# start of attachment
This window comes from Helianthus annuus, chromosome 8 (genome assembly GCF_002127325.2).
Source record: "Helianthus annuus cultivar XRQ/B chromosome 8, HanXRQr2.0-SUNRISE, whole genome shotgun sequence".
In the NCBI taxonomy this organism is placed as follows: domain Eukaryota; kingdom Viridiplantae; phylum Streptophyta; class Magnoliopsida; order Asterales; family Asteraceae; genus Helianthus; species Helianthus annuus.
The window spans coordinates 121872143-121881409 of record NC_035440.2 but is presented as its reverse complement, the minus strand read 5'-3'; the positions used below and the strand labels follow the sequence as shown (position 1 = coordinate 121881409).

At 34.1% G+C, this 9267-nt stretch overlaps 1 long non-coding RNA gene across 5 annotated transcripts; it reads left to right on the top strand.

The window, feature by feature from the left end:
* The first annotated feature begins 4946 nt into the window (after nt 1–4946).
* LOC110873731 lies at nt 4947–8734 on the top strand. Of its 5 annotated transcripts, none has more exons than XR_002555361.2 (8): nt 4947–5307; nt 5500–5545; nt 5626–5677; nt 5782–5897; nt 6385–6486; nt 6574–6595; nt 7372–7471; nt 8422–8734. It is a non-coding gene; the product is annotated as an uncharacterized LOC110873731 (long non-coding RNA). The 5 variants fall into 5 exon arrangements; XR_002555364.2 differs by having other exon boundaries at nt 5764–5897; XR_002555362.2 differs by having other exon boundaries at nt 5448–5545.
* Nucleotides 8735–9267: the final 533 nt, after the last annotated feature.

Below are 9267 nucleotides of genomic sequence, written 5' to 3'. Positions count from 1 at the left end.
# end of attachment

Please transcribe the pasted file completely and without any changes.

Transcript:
This window comes from Helianthus annuus, chromosome 8 (genome assembly GCF_002127325.2).
Source record: "Helianthus annuus cultivar XRQ/B chromosome 8, HanXRQr2.0-SUNRISE, whole genome shotgun sequence".
In the NCBI taxonomy this organism is placed as follows: domain Eukaryota; kingdom Viridiplantae; phylum Streptophyta; class Magnoliopsida; order Asterales; family Asteraceae; genus Helianthus; species Helianthus annuus.
The window spans coordinates 121872143-121881409 of record NC_035440.2 but is presented as its reverse complement, the minus strand read 5'-3'; the positions used below and the strand labels follow the sequence as shown (position 1 = coordinate 121881409).

At 34.1% G+C, this 9267-nt stretch overlaps 1 long non-coding RNA gene across 5 annotated transcripts; it reads left to right on the top strand.

The window, feature by feature from the left end:
* The first annotated feature begins 4946 nt into the window (after nt 1–4946).
* LOC110873731 lies at nt 4947–8734 on the top strand. Of its 5 annotated transcripts, none has more exons than XR_002555361.2 (8): nt 4947–5307; nt 5500–5545; nt 5626–5677; nt 5782–5897; nt 6385–6486; nt 6574–6595; nt 7372–7471; nt 8422–8734. It is a non-coding gene; the product is annotated as an uncharacterized LOC110873731 (long non-coding RNA). The 5 variants fall into 5 exon arrangements; XR_002555364.2 differs by having other exon boundaries at nt 5764–5897; XR_002555362.2 differs by having other exon boundaries at nt 5448–5545.
* Nucleotides 8735–9267: the final 533 nt, after the last annotated feature.

Below are 9267 nucleotides of genomic sequence, written 5' to 3'. Positions count from 1 at the left end.